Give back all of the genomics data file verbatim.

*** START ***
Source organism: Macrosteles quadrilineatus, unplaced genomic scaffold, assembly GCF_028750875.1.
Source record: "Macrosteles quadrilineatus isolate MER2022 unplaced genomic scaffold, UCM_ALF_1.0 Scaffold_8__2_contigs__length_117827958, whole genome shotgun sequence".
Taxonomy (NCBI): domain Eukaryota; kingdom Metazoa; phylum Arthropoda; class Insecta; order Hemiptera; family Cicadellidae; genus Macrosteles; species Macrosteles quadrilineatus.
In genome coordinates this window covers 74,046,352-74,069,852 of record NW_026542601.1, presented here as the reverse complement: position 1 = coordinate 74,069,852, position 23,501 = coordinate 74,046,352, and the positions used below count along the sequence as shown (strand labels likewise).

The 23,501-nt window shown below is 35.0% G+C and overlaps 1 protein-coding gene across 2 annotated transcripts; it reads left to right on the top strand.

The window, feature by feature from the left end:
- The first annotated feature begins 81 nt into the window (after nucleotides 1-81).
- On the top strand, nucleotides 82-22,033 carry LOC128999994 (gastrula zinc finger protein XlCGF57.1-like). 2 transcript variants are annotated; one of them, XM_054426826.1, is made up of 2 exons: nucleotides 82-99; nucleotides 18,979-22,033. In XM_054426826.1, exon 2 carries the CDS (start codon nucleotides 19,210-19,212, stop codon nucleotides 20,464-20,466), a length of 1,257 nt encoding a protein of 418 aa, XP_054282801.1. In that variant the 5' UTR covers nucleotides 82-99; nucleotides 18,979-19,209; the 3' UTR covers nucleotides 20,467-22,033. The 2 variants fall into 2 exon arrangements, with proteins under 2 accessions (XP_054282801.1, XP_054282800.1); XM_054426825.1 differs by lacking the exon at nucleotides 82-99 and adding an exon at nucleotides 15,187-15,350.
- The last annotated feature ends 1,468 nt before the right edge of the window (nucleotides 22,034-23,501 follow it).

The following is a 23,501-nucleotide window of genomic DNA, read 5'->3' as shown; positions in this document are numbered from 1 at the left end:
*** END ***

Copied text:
Source organism: Macrosteles quadrilineatus, unplaced genomic scaffold, assembly GCF_028750875.1.
Source record: "Macrosteles quadrilineatus isolate MER2022 unplaced genomic scaffold, UCM_ALF_1.0 Scaffold_8__2_contigs__length_117827958, whole genome shotgun sequence".
Taxonomy (NCBI): domain Eukaryota; kingdom Metazoa; phylum Arthropoda; class Insecta; order Hemiptera; family Cicadellidae; genus Macrosteles; species Macrosteles quadrilineatus.
In genome coordinates this window covers 74,046,352-74,069,852 of record NW_026542601.1, presented here as the reverse complement: position 1 = coordinate 74,069,852, position 23,501 = coordinate 74,046,352, and the positions used below count along the sequence as shown (strand labels likewise).

The 23,501-nt window shown below is 35.0% G+C and overlaps 1 protein-coding gene across 2 annotated transcripts; it reads left to right on the top strand.

The window, feature by feature from the left end:
- The first annotated feature begins 81 nt into the window (after nucleotides 1-81).
- On the top strand, nucleotides 82-22,033 carry LOC128999994 (gastrula zinc finger protein XlCGF57.1-like). 2 transcript variants are annotated; one of them, XM_054426826.1, is made up of 2 exons: nucleotides 82-99; nucleotides 18,979-22,033. In XM_054426826.1, exon 2 carries the CDS (start codon nucleotides 19,210-19,212, stop codon nucleotides 20,464-20,466), a length of 1,257 nt encoding a protein of 418 aa, XP_054282801.1. In that variant the 5' UTR covers nucleotides 82-99; nucleotides 18,979-19,209; the 3' UTR covers nucleotides 20,467-22,033. The 2 variants fall into 2 exon arrangements, with proteins under 2 accessions (XP_054282801.1, XP_054282800.1); XM_054426825.1 differs by lacking the exon at nucleotides 82-99 and adding an exon at nucleotides 15,187-15,350.
- The last annotated feature ends 1,468 nt before the right edge of the window (nucleotides 22,034-23,501 follow it).

The following is a 23,501-nucleotide window of genomic DNA, read 5'->3' as shown; positions in this document are numbered from 1 at the left end: